Sexual dysfunction (SD) as a diabetes-related difficulty is common among both male and female patients [5, 6]. Despite over 70 years of research, sexuality of females with diabetes mellitus remains a controversial issue. Despite over 70 years of research sexuality of females with diabetes mellitus remains a controversial issue. There is a debate that type of diabetes has an impact on the emergence of SD in women with diabetes. Research indicates that women with type 1 diabetes are mostly affected by SD compared to type 2 diabetics and healthy women [7]. Overall studies suggest women with diabetes report more sexual dysfunctions compared to their counterparts and increased diabetes related complications can intensify the SD problems in patients [8]. Sexual problems in women with diabetes mostly include sexual desire, sexual satisfaction, orgasmic disorder, arousal disorder and lubrication [9, 10]. It seems that somatic sensory system is affected by diabetes and intruitos vagina, labium minora and clitoris are the most deteriorated genital sites in diabetic women. Even though manifesting of sexual difficulties is not always expected and medication can improve blood flow in clitoris [11, 12]. It is argued that neuropathy, vascular impairment, and psychological complaints are recognized factors in the pathogenesis of female sexual dysfunction in diabetic women [13]. In addition endocrine changes may cause diminished vaginal lubrication in women who suffer from diabetes; however it has rarely been documented as a sexual problem in female sufferers [14]. In men with diabetes erectile dysfunction is more frequent than other men of the same age [15]. Diabetes causes damage to nerves throughout the body including penis and erectile dysfunction generates as common diabetes' complication [16]. A number of men with autonomic neuropathy can experience normal erectile function and orgasm but do not ejaculate normally that could be verified through urine analysis [2]. Research indicates although erectile dysfunction is widespread among men with diabetes; the condition is often remains undiagnosed and demands appropriate assessment and initiation of proper treatment [17]. A study by Zdravko supported the hypothesis that in the complex pathogenesis of diabetic erectile dysfunction (ED), diabetic neuropathy is the major pathogenic factor [18]. Other research findings are indicative that the etiology of ED is a multifactor disorder and in the management of diabetic ED, a holistic approach should be applied [19].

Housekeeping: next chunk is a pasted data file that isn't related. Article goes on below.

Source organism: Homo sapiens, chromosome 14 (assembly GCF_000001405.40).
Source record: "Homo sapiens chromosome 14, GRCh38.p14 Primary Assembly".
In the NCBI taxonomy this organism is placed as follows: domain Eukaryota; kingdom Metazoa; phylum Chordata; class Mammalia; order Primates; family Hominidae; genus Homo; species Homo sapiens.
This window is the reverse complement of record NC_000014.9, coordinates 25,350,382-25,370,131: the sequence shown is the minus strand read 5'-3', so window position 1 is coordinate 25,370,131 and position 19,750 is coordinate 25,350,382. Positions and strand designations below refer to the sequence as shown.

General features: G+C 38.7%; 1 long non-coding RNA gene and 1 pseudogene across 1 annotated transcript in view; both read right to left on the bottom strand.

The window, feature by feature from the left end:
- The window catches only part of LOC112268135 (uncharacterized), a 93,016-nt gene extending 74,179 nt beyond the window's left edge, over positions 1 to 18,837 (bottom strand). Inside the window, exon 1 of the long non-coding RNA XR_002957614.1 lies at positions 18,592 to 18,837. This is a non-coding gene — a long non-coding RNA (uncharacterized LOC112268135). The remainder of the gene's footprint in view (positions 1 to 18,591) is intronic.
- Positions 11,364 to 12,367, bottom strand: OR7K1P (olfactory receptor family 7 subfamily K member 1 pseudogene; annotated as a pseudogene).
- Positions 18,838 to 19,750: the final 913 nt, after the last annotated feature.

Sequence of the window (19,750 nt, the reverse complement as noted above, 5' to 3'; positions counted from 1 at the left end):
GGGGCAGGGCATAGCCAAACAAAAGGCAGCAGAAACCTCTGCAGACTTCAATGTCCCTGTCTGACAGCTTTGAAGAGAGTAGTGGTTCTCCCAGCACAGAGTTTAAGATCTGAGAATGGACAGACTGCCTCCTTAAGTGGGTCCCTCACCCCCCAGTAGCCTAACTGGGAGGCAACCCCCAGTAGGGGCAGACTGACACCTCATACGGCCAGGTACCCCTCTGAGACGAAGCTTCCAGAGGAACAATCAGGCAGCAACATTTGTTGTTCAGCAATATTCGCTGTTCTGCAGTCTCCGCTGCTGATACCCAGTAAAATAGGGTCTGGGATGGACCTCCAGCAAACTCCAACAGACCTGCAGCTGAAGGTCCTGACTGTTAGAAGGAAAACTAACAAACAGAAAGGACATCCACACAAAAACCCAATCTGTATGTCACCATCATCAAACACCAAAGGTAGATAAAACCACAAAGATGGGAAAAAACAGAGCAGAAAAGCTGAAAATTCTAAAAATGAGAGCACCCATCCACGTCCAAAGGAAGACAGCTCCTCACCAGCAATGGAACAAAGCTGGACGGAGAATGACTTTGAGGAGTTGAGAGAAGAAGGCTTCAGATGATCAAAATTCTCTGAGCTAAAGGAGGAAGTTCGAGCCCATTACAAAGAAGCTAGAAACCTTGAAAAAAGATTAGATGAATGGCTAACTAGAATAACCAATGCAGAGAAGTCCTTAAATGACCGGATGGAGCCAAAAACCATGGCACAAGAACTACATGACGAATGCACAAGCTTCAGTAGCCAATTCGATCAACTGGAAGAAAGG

This study aimed to assess the differences between controlled and uncontrolled diabetic cases of both gender in Isfahan, Iran.

Methods

Participants and data collection

A cross-sectional study was conducted among 200 diabetic patients of both genders who were registered in Isfahan Endocrine and Metabolism Center. The sample was selected in a consecutive procedure from November 2002 to May 2003. The sample size was estimated on the basis of a single proportion design. We assumed that at best 50% of the patients would have controlled diabetes status. Thus, a study with a sample of 206 diabetic patients would have 80% power to detect a difference of 5% (45-55%) at the 0.05 significance level. The sample size actually obtained for this study was 200 (100 men and 100 women with diabetes).

The subjects were categorized into two groups: female and male and based on their level of GH were set into controlled (GH less than 10%) and uncontrolled (GH more than or equal to 10%) clusters [20]. The subjects were matched with regard to their age, type and duration of diabetes. The inclusion criteria were identified as: registered for a year or longer (these patients had received all their two to three recent HbA1c tests in a year that let the researcher to use the mean of GH test in the study), history of diabetes for ten years or longer [21], existing of at least two GH analyses in their case records, being married and aged 30 and over (Most of the registered patients in Isfahan Endocrine and Metabolism Center are with type 2 diabetes and the disease is most prevalent among 35 years and over. Therefore the age range ≥30 was defined as inclusion criteria).

Exclusion criteria included: record of mastectomy, total hysterectomy, prostate and pelvic surgeries, benign prostate hypertrophy (BPH), prostate cancer, Peyronie's disease, pregnancy, polygamy, patients who by himself or their spouses were rising up in single parent families [22], existence of sexual disorders in patients' spouse, anemia and presence of sexual disorders before getting diabetes. However, we did not control the presence of depressive symptoms and type of medication.

Measures

1. Sexual dysfunction: sexual dysfunctions were measured in women and men using standard questionnaires. The Female Sexual Function Index (FSFI) is a known instrument that assesses sexual function in women with six domains [23]: desire, arousal, lubrication, orgasm, satisfaction and pain during sexual intercourse. The shorter form (5 items) of the International Index of Erectile Function (IIEF) [24] was used to measure SD in men. It evaluates sexual function in five areas: erectile function, orgasmic function, sexual desire, intercourse satisfaction and overall satisfaction. Due to cultural issues we did not ask about 'intercourse satisfaction' from male patients. Each item is rated on a 5-point scale. For the purpose of analysis, relative to responses patients were divided into two groups: with sexual problems, and without SD. In women, the FSFI score <17 and in men the IIEF score <14 were the criteria for accepting the presence of sexual dysfunction.